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 ApprenticeshipsAn Apprenticeship at SGS Could Be the Course for You

If you want to earn while you learn, an apprenticeship at SGS could be the course for you.

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Apprenticeships at
SGS College

SGS offer a wide range of apprenticeships covering most employment sectors. We have very strong retention and overall achievement rates, ahead of national averages.

Our employers are supported by a dedicated account manager to steer them through every step of the apprenticeship journey.

Learners are supported by their training assessor to ensure they have every opportunity to thrive, achieve and progress to the next level.

We have flexible delivery models, including programmes at Filton, Stroud and central Bristol. We also offer workplace delivery for some apprenticeship programmes.

We support over 1000 employers a year with their apprenticeship programmes, recruiting over 600 new apprentices every year.

Employer Overview

Apprenticeships add real value to businesses. Engaging in apprenticeships is the best way to mould your next generation of staff to your business needs. Apprenticeship Standards are written by employers to ensure apprentices develop the skills, knowledge and behaviours required in the workplace. Apprenticeships are also a great way to upskill your existing staff, as well as new recruits.

Apprenticeship Recruitment

At SGS, we recruit over 600 apprentices a year for our employers. We have an in-depth recruitment and selection process to ensure we only shortlist candidates that are a great fit for the employers’ requirements. The employer then makes the final selection. At 90% retention, this outperforms most paid-for recruitment services.

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Apprenticeships

A great way to gain qualifications and experience in your chosen trade.

Apprenticeship Funding and Incentives

Whilst employers cover the employment costs for their apprentices, there is funding available to support training costs, and there are also a number of employer incentives to encourage take-up of apprenticeships.

All employers with a payroll over £3 million already pay the apprenticeship levy, at 0.5% of their payroll. The levy funds can only be used on apprenticeship training, otherwise they are returned to the treasury after 24 months. For many levy-paying employers, the levy funds have become their training and recruitment fund, and engaging in apprenticeships is the only way to recoup the benefits of their levy investment.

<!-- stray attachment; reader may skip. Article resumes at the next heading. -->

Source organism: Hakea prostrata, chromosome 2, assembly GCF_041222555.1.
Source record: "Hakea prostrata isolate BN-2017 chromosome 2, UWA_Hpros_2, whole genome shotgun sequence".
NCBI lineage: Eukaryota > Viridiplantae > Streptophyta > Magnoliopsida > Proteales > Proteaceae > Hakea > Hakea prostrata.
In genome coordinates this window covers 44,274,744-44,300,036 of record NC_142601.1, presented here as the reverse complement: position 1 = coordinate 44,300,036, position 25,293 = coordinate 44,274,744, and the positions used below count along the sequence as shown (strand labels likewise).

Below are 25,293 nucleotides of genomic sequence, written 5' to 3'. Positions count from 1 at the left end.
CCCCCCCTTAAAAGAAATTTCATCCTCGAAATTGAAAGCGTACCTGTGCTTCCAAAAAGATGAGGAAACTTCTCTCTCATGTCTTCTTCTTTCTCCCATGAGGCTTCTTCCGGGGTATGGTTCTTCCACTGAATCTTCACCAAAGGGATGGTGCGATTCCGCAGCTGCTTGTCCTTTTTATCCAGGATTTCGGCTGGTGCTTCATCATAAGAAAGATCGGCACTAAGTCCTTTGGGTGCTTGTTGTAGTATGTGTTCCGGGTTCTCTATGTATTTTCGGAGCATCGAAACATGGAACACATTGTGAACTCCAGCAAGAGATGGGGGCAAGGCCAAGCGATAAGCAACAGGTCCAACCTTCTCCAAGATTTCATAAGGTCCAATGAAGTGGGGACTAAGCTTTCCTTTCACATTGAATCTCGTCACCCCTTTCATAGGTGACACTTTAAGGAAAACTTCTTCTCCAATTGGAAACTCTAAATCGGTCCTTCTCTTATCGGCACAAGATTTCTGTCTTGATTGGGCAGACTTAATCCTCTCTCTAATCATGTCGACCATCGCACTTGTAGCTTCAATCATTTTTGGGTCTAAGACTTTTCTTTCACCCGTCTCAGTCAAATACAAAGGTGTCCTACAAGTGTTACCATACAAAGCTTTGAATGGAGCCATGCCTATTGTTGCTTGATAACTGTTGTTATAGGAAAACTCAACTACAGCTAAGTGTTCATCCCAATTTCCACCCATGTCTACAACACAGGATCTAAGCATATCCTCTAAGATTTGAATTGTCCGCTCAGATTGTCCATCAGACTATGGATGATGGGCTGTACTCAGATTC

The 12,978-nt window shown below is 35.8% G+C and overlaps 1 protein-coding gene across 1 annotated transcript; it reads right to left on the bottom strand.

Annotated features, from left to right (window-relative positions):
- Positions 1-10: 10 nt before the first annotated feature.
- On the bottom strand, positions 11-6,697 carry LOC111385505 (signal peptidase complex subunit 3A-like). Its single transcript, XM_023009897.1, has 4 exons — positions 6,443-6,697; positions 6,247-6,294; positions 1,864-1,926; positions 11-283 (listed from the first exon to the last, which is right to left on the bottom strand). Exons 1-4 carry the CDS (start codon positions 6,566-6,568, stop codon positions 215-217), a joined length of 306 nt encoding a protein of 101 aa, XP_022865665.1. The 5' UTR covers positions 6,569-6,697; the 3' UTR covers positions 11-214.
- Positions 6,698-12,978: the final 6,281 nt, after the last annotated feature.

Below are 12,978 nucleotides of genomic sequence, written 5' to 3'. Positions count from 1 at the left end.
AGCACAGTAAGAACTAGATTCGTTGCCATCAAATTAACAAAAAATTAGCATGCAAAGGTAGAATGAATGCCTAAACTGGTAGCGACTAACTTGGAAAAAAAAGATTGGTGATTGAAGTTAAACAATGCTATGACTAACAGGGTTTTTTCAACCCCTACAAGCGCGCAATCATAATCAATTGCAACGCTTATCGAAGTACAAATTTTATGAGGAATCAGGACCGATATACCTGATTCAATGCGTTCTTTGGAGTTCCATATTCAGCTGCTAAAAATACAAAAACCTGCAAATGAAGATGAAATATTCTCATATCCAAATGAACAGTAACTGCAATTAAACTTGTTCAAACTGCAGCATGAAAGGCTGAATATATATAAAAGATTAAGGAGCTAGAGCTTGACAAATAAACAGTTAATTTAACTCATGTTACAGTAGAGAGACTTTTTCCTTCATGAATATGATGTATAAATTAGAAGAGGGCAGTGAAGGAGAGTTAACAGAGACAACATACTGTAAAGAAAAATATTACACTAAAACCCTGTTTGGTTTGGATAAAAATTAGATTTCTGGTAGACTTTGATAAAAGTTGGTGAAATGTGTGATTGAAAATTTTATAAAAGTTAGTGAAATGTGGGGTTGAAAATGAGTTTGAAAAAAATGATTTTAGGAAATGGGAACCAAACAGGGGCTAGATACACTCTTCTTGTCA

For employers who do not pay the levy (all employers with a payroll under £3 million per year), the cost of training an apprentice is 95% funded by the government, with the employer only contributing 5% of the training costs.

Employer Incentives

The government provides a range of incentives to encourage employers to engage in the apprenticeship programme:

  • Employers do not make any National Insurance contributions for apprentices under the age of 25.
  • Employers with apprentices aged 16–18 at the start of their apprenticeship will receive a £1000 incentive, with £500 paid at 3 months and £500 at 12 months (assuming the apprentice remains on the programme).
  • For smaller employers with under 50 employees, the government will pay 100% of training costs for 16–18-year-old apprentices, and no employer contribution is required.

Types of Apprenticeship

Apprenticeships are available at Levels 2, 3, 4 and Higher. A Level 2 apprenticeship will normally fit an entry-level role within the workplace.

A Level 3 apprentice will be expected to take on some areas of responsibility within their job role, and at Level 4 and above, apprentices will typically have some degree of management responsibility and decision-making within the business.

There are currently two types of apprenticeship: Apprenticeship Frameworks and Apprenticeship Standards. Apprenticeship Frameworks, which are qualification-based, are being phased out and no new apprentices will start on Frameworks after July 2020.

Apprenticeship Standards

Apprenticeship Standards are replacing Frameworks. Designed for a particular vocational area by a representative group of employers, Standards define the knowledge, skills and behaviours that an apprentice must meet to achieve their apprenticeship. The apprentice also has to meet minimum standards in maths and English.

The key difference between Standards and Frameworks is that Standards involve an independent End Point Assessment process, and the outcome is graded at pass, merit or distinction.

Apprenticeship Duration

All apprenticeships last a minimum of 12 months, although many take longer. Typically, a Level 3 Apprenticeship will take 18–24 months. Some technical apprenticeships take significantly longer. A Level 3 apprenticeship in the construction trade can take three years.

Your Apprenticeship Journey

We will appoint an account manager to support your business with apprenticeships. The account manager will arrange a visit to explain the process, establish your training and recruitment needs, and go through all the details, costs and incentives. We will carry out a skills scan to identify the apprenticeship programme that provides the best fit with your training requirements.

If required, we will then advertise your apprenticeship vacancy on the national recruitment site for a minimum of two weeks.